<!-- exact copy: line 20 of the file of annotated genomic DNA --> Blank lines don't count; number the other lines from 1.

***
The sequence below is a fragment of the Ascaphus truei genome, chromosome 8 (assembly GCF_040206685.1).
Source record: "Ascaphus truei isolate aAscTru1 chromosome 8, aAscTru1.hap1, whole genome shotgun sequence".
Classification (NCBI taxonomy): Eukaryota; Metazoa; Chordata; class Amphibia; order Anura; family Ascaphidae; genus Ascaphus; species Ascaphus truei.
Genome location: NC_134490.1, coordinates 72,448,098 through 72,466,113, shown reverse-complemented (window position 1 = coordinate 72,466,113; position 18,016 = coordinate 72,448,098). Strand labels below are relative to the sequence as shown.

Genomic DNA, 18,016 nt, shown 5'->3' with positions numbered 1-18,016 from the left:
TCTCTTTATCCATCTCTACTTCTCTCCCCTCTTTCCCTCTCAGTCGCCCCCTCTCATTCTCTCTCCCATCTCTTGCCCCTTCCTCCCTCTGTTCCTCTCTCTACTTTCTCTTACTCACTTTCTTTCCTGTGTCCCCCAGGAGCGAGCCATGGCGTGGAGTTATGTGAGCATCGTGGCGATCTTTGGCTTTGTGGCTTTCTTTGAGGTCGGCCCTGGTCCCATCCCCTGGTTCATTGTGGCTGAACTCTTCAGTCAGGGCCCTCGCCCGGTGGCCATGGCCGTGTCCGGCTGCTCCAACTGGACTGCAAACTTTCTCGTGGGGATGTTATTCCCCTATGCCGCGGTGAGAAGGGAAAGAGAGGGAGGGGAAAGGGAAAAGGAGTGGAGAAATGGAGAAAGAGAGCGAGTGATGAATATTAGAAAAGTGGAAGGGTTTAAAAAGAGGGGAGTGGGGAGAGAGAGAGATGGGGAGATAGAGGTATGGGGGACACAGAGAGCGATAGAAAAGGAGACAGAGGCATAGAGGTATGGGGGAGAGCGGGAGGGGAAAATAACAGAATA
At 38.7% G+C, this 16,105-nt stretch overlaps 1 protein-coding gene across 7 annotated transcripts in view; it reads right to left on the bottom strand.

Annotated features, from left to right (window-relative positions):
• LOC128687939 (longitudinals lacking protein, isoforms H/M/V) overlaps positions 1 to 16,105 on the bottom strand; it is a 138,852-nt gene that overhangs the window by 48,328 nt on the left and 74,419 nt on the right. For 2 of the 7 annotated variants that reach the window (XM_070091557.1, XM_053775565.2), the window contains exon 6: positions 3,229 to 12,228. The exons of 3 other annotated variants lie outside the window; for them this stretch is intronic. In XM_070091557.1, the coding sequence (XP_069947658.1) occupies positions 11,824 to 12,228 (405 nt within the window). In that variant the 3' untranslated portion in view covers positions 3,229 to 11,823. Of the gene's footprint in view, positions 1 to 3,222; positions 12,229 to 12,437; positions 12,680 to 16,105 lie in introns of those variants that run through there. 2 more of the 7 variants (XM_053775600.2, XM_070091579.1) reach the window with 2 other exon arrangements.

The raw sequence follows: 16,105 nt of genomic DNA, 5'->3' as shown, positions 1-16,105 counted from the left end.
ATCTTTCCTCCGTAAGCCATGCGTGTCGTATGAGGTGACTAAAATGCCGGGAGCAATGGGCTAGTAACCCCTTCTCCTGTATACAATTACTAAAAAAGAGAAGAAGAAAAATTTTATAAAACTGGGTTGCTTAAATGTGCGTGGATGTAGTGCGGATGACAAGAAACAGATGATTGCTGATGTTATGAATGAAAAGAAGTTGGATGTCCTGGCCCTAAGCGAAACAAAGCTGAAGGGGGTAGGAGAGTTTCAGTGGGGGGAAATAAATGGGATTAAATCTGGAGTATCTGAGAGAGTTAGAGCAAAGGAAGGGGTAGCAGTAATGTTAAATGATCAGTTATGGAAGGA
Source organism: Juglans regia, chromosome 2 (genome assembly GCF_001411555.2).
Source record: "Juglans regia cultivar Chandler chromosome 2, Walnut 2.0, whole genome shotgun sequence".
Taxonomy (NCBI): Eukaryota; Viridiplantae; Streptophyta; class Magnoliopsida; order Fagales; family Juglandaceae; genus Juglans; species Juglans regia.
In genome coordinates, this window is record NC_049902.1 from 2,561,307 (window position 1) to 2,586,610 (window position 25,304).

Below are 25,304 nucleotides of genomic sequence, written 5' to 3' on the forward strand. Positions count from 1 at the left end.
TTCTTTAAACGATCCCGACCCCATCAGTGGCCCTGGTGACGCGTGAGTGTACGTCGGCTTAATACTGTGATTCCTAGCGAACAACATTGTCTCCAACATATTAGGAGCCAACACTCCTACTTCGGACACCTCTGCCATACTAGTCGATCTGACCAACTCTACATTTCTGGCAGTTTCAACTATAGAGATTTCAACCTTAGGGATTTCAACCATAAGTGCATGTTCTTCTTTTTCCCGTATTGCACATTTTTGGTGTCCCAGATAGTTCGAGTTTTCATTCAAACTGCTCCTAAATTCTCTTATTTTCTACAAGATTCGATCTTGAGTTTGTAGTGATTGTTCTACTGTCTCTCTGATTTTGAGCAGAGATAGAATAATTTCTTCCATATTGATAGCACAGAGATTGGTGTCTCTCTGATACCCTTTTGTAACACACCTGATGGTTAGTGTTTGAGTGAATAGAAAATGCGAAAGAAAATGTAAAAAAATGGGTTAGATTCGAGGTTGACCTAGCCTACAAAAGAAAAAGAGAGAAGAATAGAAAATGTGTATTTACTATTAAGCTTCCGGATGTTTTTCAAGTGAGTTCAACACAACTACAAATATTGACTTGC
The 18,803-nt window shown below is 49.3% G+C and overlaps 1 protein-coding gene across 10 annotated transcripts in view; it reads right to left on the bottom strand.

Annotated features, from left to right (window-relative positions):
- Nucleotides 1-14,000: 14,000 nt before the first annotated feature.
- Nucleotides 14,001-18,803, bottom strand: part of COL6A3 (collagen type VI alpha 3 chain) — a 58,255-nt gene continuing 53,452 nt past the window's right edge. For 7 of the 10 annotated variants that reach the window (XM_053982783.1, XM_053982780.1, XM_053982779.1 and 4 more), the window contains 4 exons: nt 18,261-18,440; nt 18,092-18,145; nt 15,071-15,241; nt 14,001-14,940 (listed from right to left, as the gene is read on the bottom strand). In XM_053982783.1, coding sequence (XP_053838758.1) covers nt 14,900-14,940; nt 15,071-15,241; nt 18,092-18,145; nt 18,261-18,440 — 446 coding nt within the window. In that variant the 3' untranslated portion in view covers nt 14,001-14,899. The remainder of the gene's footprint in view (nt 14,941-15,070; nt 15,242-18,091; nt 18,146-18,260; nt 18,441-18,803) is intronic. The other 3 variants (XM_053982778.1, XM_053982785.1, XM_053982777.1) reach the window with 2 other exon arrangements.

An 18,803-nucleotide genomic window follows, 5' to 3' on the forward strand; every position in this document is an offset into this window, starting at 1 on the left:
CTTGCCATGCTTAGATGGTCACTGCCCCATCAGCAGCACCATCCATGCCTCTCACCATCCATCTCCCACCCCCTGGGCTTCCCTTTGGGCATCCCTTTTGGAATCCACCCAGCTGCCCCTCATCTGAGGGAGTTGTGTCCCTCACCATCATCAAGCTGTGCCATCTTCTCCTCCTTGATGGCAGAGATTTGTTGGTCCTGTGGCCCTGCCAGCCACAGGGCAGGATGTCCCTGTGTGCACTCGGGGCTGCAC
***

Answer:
- Nucleotides 1-14,000: 14,000 nt before the first annotated feature.